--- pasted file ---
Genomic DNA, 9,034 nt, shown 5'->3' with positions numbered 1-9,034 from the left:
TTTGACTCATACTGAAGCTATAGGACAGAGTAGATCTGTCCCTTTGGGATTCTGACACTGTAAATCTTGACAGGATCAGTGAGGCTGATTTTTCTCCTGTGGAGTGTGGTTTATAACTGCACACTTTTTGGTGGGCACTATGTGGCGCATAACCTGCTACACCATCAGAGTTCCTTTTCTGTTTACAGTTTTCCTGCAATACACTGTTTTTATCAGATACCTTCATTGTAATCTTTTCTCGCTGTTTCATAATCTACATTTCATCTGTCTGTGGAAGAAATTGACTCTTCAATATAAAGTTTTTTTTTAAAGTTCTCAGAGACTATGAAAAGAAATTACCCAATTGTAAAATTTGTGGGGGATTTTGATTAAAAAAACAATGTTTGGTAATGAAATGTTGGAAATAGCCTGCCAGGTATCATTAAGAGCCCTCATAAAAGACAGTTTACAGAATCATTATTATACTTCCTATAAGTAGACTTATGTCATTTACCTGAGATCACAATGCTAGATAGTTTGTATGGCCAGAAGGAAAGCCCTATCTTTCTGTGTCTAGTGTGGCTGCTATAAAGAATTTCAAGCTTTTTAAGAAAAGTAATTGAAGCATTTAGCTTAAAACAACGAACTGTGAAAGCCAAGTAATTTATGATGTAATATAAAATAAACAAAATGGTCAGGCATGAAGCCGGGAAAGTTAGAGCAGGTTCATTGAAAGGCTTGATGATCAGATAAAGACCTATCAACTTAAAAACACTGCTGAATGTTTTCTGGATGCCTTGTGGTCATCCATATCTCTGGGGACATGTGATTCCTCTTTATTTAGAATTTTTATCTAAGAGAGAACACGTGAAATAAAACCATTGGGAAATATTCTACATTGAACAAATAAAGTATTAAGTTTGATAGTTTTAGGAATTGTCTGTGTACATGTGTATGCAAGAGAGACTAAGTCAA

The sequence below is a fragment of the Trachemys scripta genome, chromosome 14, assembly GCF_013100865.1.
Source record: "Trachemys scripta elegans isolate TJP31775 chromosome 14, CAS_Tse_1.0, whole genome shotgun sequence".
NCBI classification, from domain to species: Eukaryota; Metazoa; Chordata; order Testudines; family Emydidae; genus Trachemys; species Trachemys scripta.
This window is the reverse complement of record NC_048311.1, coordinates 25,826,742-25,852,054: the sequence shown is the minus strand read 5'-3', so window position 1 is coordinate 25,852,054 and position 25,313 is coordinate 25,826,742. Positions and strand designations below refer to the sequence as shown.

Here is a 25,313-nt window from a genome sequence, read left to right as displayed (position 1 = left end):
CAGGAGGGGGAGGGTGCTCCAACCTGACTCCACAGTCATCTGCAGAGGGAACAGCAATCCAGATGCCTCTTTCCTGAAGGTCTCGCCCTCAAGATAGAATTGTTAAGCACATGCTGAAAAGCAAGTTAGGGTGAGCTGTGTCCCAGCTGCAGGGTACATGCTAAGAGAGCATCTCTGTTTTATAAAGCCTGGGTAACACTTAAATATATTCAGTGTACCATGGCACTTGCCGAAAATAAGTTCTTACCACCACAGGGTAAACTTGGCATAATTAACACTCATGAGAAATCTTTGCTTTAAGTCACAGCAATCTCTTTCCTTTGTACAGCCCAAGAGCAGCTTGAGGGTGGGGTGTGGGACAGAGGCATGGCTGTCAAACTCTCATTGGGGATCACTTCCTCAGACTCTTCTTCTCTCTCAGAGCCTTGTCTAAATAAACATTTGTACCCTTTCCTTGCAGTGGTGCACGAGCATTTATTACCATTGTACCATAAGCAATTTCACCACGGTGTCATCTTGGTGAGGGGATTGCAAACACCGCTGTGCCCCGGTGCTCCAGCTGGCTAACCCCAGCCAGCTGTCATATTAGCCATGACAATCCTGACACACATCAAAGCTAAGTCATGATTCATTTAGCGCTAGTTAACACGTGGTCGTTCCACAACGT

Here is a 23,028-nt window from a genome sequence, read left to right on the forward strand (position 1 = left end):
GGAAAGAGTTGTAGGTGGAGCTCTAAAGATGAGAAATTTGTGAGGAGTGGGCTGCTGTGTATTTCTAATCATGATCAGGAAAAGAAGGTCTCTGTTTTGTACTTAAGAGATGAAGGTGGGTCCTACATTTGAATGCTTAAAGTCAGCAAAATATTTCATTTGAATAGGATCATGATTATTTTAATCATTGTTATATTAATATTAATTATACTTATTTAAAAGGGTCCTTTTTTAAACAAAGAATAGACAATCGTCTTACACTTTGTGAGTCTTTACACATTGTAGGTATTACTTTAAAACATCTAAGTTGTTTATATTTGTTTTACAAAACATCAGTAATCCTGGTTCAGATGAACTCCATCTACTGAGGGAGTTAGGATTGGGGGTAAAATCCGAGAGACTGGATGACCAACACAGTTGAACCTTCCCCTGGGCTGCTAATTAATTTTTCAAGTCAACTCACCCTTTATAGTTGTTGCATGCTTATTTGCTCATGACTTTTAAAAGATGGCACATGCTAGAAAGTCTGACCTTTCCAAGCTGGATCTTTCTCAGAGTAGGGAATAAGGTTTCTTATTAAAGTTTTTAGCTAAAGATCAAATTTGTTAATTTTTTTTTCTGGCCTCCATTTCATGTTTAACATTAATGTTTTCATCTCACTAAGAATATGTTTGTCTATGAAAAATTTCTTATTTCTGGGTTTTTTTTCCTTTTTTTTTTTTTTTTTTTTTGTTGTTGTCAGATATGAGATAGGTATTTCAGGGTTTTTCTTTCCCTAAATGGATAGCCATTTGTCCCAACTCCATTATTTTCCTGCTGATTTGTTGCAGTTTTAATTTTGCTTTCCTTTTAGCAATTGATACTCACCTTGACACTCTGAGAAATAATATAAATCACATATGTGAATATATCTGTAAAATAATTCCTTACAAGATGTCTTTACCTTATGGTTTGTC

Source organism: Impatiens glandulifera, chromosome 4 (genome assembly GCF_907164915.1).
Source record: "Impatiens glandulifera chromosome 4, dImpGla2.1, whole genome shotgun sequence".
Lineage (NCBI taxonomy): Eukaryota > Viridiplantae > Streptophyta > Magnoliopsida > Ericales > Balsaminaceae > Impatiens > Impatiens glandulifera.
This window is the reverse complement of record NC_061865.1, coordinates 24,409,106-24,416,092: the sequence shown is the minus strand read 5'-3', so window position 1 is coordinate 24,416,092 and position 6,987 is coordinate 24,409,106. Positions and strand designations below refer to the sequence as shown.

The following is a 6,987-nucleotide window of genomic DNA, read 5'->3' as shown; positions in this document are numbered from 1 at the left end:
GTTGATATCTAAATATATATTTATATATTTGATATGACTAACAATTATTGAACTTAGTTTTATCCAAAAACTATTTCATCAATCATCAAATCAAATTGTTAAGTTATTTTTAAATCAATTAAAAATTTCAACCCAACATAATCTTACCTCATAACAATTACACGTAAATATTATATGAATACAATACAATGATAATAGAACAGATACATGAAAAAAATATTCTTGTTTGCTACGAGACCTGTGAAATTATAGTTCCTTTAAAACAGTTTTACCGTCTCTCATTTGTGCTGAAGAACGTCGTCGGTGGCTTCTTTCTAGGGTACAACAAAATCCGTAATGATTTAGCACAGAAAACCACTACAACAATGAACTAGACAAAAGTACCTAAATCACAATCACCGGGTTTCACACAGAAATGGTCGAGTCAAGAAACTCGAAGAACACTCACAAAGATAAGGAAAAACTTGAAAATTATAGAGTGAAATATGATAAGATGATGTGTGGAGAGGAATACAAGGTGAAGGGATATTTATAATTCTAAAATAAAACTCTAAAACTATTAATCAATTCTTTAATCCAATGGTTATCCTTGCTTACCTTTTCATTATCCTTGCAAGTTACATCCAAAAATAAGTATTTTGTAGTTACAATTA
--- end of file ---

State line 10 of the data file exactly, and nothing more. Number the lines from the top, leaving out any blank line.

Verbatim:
GGAAAGAGTTGTAGGTGGAGCTCTAAAGATGAGAAATTTGTGAGGAGTGGGCTGCTGTGTATTTCTAATCATGATCAGGAAAAGAAGGTCTCTGTTTTGTACTTAAGAGATGAAGGTGGGTCCTACATTTGAATGCTTAAAGTCAGCAAAATATTTCATTTGAATAGGATCATGATTATTTTAATCATTGTTATATTAATATTAATTATACTTATTTAAAAGGGTCCTTTTTTAAACAAAGAATAGACAATCGTCTTACACTTTGTGAGTCTTTACACATTGTAGGTATTACTTTAAAACATCTAAGTTGTTTATATTTGTTTTACAAAACATCAGTAATCCTGGTTCAGATGAACTCCATCTACTGAGGGAGTTAGGATTGGGGGTAAAATCCGAGAGACTGGATGACCAACACAGTTGAACCTTCCCCTGGGCTGCTAATTAATTTTTCAAGTCAACTCACCCTTTATAGTTGTTGCATGCTTATTTGCTCATGACTTTTAAAAGATGGCACATGCTAGAAAGTCTGACCTTTCCAAGCTGGATCTTTCTCAGAGTAGGGAATAAGGTTTCTTATTAAAGTTTTTAGCTAAAGATCAAATTTGTTAATTTTTTTTTCTGGCCTCCATTTCATGTTTAACATTAATGTTTTCATCTCACTAAGAATATGTTTGTCTATGAAAAATTTCTTATTTCTGGGTTTTTTTTCCTTTTTTTTTTTTTTTTTTTTTGTTGTTGTCAGATATGAGATAGGTATTTCAGGGTTTTTCTTTCCCTAAATGGATAGCCATTTGTCCCAACTCCATTATTTTCCTGCTGATTTGTTGCAGTTTTAATTTTGCTTTCCTTTTAGCAATTGATACTCACCTTGACACTCTGAGAAATAATATAAATCACATATGTGAATATATCTGTAAAATAATTCCTTACAAGATGTCTTTACCTTATGGTTTGTC